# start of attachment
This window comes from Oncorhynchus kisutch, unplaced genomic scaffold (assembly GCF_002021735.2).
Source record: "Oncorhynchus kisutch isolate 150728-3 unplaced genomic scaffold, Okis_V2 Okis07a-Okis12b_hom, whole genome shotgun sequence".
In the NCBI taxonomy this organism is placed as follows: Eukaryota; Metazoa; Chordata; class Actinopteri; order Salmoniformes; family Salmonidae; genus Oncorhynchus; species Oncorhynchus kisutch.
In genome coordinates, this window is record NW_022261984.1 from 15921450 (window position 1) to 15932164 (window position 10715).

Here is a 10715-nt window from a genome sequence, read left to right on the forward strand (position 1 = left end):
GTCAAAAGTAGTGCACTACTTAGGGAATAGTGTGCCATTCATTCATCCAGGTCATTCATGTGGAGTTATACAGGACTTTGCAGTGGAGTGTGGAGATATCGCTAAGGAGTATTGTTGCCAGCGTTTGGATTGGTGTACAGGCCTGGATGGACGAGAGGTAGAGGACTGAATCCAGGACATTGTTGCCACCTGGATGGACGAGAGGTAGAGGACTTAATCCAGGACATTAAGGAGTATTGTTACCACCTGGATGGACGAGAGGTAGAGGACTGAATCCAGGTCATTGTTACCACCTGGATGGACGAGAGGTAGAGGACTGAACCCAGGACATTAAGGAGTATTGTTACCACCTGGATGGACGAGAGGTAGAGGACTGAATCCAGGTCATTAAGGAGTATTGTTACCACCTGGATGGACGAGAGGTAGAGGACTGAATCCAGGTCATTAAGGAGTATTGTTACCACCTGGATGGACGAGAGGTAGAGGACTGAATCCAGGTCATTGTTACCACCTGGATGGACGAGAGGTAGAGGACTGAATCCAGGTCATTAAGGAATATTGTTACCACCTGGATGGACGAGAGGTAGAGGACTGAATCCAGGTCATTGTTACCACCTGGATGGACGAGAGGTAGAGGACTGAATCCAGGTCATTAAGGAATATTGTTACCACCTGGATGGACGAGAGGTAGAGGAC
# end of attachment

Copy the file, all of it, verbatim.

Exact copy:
This window comes from Oncorhynchus kisutch, unplaced genomic scaffold (assembly GCF_002021735.2).
Source record: "Oncorhynchus kisutch isolate 150728-3 unplaced genomic scaffold, Okis_V2 Okis07a-Okis12b_hom, whole genome shotgun sequence".
In the NCBI taxonomy this organism is placed as follows: Eukaryota; Metazoa; Chordata; class Actinopteri; order Salmoniformes; family Salmonidae; genus Oncorhynchus; species Oncorhynchus kisutch.
In genome coordinates, this window is record NW_022261984.1 from 15921450 (window position 1) to 15932164 (window position 10715).

Here is a 10715-nt window from a genome sequence, read left to right on the forward strand (position 1 = left end):
GTCAAAAGTAGTGCACTACTTAGGGAATAGTGTGCCATTCATTCATCCAGGTCATTCATGTGGAGTTATACAGGACTTTGCAGTGGAGTGTGGAGATATCGCTAAGGAGTATTGTTGCCAGCGTTTGGATTGGTGTACAGGCCTGGATGGACGAGAGGTAGAGGACTGAATCCAGGACATTGTTGCCACCTGGATGGACGAGAGGTAGAGGACTTAATCCAGGACATTAAGGAGTATTGTTACCACCTGGATGGACGAGAGGTAGAGGACTGAATCCAGGTCATTGTTACCACCTGGATGGACGAGAGGTAGAGGACTGAACCCAGGACATTAAGGAGTATTGTTACCACCTGGATGGACGAGAGGTAGAGGACTGAATCCAGGTCATTAAGGAGTATTGTTACCACCTGGATGGACGAGAGGTAGAGGACTGAATCCAGGTCATTAAGGAGTATTGTTACCACCTGGATGGACGAGAGGTAGAGGACTGAATCCAGGTCATTGTTACCACCTGGATGGACGAGAGGTAGAGGACTGAATCCAGGTCATTAAGGAATATTGTTACCACCTGGATGGACGAGAGGTAGAGGACTGAATCCAGGTCATTGTTACCACCTGGATGGACGAGAGGTAGAGGACTGAATCCAGGTCATTAAGGAATATTGTTACCACCTGGATGGACGAGAGGTAGAGGAC